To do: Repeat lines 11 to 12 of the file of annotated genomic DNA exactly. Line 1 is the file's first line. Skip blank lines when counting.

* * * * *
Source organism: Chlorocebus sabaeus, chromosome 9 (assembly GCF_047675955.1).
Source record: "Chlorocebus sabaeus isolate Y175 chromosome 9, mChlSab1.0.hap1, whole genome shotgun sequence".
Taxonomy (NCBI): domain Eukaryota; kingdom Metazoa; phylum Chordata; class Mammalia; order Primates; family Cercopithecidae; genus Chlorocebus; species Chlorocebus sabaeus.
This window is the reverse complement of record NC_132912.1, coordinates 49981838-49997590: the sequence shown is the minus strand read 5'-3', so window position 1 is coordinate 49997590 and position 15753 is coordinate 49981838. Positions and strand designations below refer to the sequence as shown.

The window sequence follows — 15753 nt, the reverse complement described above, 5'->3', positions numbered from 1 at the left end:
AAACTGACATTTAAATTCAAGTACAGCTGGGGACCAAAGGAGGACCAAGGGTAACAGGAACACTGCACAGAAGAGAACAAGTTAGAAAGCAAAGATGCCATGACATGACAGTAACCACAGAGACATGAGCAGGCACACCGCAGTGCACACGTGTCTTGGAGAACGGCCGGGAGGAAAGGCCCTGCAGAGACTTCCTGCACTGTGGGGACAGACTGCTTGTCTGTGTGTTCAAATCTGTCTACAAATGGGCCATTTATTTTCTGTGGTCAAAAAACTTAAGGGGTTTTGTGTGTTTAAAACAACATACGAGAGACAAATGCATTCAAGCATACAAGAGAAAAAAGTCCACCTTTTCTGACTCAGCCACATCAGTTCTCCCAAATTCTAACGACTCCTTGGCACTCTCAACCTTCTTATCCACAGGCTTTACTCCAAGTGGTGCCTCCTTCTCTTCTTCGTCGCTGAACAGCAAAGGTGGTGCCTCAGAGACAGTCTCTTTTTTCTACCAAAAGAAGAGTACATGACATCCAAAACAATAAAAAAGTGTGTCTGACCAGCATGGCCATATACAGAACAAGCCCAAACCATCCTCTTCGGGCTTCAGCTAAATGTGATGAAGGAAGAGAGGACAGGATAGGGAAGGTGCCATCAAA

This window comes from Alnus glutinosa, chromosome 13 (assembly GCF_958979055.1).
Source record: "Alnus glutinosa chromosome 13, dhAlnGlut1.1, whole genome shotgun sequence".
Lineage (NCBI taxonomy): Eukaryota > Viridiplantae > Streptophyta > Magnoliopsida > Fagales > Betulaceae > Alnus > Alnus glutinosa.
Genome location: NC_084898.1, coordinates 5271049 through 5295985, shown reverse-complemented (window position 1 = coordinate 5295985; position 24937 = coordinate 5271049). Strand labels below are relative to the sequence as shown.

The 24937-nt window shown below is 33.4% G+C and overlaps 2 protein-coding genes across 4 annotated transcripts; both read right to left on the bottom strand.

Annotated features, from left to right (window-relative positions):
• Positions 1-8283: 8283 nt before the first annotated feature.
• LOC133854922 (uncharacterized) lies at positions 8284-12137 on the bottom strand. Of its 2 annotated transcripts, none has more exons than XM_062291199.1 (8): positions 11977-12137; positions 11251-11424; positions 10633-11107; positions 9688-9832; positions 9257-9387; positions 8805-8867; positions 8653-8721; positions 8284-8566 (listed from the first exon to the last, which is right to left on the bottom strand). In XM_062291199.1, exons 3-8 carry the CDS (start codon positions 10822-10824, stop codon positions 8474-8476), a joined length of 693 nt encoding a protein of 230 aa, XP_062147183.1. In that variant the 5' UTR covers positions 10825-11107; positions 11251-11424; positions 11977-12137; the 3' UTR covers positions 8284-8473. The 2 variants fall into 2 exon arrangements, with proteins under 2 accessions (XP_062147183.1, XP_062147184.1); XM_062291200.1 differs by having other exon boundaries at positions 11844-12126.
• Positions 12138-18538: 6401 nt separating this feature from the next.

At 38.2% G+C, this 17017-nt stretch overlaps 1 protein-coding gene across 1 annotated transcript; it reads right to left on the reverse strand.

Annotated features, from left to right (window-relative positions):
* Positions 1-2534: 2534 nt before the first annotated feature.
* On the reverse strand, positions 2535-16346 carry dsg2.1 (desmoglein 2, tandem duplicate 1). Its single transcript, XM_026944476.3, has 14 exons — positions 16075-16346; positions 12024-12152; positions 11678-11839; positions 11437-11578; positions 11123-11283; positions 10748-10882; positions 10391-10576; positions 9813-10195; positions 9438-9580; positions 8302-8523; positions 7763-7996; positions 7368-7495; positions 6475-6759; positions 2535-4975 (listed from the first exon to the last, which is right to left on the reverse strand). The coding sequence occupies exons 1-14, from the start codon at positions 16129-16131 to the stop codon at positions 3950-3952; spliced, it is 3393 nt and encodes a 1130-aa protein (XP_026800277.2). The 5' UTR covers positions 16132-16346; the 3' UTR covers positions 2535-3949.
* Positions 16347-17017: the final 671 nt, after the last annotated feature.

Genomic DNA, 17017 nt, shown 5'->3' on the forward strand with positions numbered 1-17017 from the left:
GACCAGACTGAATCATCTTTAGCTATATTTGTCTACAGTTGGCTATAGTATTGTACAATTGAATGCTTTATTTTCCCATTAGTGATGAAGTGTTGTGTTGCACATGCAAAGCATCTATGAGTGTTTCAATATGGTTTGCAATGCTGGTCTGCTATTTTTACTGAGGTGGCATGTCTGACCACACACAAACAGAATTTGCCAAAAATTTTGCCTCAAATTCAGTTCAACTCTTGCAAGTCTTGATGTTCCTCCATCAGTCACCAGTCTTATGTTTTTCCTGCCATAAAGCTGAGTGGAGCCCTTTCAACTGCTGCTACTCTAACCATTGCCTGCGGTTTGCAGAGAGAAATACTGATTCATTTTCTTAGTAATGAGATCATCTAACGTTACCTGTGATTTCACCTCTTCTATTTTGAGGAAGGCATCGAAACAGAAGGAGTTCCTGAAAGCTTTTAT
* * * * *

The 24937-nt window shown below is 33.4% G+C and overlaps 2 protein-coding genes across 4 annotated transcripts; both read right to left on the bottom strand.

Annotated features, from left to right (window-relative positions):